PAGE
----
I then would offer a theoretical proposition. Suppose, I said, representatives of the police in their municipality had gone on the local news and indicated that protracted and unsuccessful negotiations for a new contract had broken down. Consequently, all members of the police department would go on strike as of midnight next Friday. Would the crime rate in their town, I asked, go up, go down or remain the same on that weekend? Once again I encountered initial silence, followed by, “That’s different.”

Reminding them that Golding crafted his story as a microcosm of larger society, I then asked why their parents paid hefty taxes to support a criminal justice system. Beyond police protection, I said, why do we need courthouses, magistrates, judges, lawyers, and prison facilities? Because there are bad people in society, they would respond, and we have to protect ourselves from them. And all those bad people, I’d remind them, once sat in classes just like this one and had every opportunity to work hard, play by the rules, and choose happy and productive lives.

Ultimately, I would conclude class discussions of the book with my hope that my students would reopen the discussion at their 25th class reunion, and my belief that, by that time, the seeds planted in their consciousness by Golding would have germinated in the soil of their maturity. While I appreciated their idealism, I found their naivete unsettling. I only attended one such class reunion, but the alumni were having such a memorable evening catching up and sharing family photos that I was loath to raise the issue with anyone.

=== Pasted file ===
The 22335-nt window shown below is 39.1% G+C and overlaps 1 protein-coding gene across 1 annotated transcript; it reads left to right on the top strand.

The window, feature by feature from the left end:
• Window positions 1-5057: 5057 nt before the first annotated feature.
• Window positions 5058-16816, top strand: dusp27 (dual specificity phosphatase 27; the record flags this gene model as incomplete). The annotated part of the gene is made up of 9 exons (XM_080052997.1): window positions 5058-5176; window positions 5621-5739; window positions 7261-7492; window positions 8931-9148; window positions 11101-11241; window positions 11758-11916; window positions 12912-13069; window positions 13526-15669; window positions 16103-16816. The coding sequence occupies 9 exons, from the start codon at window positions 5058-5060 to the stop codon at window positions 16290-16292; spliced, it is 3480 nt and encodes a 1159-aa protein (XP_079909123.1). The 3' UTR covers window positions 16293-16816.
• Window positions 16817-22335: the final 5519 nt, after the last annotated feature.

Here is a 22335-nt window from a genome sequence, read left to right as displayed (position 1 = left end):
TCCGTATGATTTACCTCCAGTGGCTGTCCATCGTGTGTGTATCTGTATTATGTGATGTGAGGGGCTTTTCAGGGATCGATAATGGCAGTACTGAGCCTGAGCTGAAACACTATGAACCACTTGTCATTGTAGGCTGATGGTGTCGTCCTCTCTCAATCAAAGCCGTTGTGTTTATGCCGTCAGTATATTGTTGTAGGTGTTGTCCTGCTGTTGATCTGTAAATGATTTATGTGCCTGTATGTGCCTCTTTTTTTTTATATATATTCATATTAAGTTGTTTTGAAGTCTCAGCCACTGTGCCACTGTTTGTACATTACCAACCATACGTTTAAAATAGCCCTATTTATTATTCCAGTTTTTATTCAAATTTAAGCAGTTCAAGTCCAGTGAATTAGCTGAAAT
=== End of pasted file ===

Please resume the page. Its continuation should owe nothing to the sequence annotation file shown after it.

I seriously doubt, however, that the needle would have moved to a great degree in the direction of a pessimistic view of the human condition. While the signs are abundant, most prefer to avert their eyes and focus on family and friends, rather than the larger world. Despite media websites, and twenty-four-hour cable news, people tend to push unpleasant intrusions into the background.

Iran’s hell-bent quest for atomic weapons; Russia’s incursions into the Ukraine; ISIS’s mass beheading, burning and drowning, and its goal of a world-wide caliphate; domestic terrorism; a $19 trillion national debt with 93 million American adults unemployed; massive illegal immigration; race riots in St. Louis and Baltimore; soaring homicide rates in urban areas – let the people we elected deal with such things, while we are busy attending to our own problems. When it appears that crime is a little too close for comfort, we’ll simply have an ADT sign planted in our front yard and a deadbolt installed on our front door.

Most people believe that if we live by the golden rule, we’ll all get along. And for those few in society who don’t abide by that principle, we have police departments and a criminal justice system. The ugly reality that we don’t want to face, however, is that only a larger framework of laws makes it possible for anyone to abide by such an idealistic rule. For those who choose to live by a more primitive code of behavior, the golden rule is a fairy tale.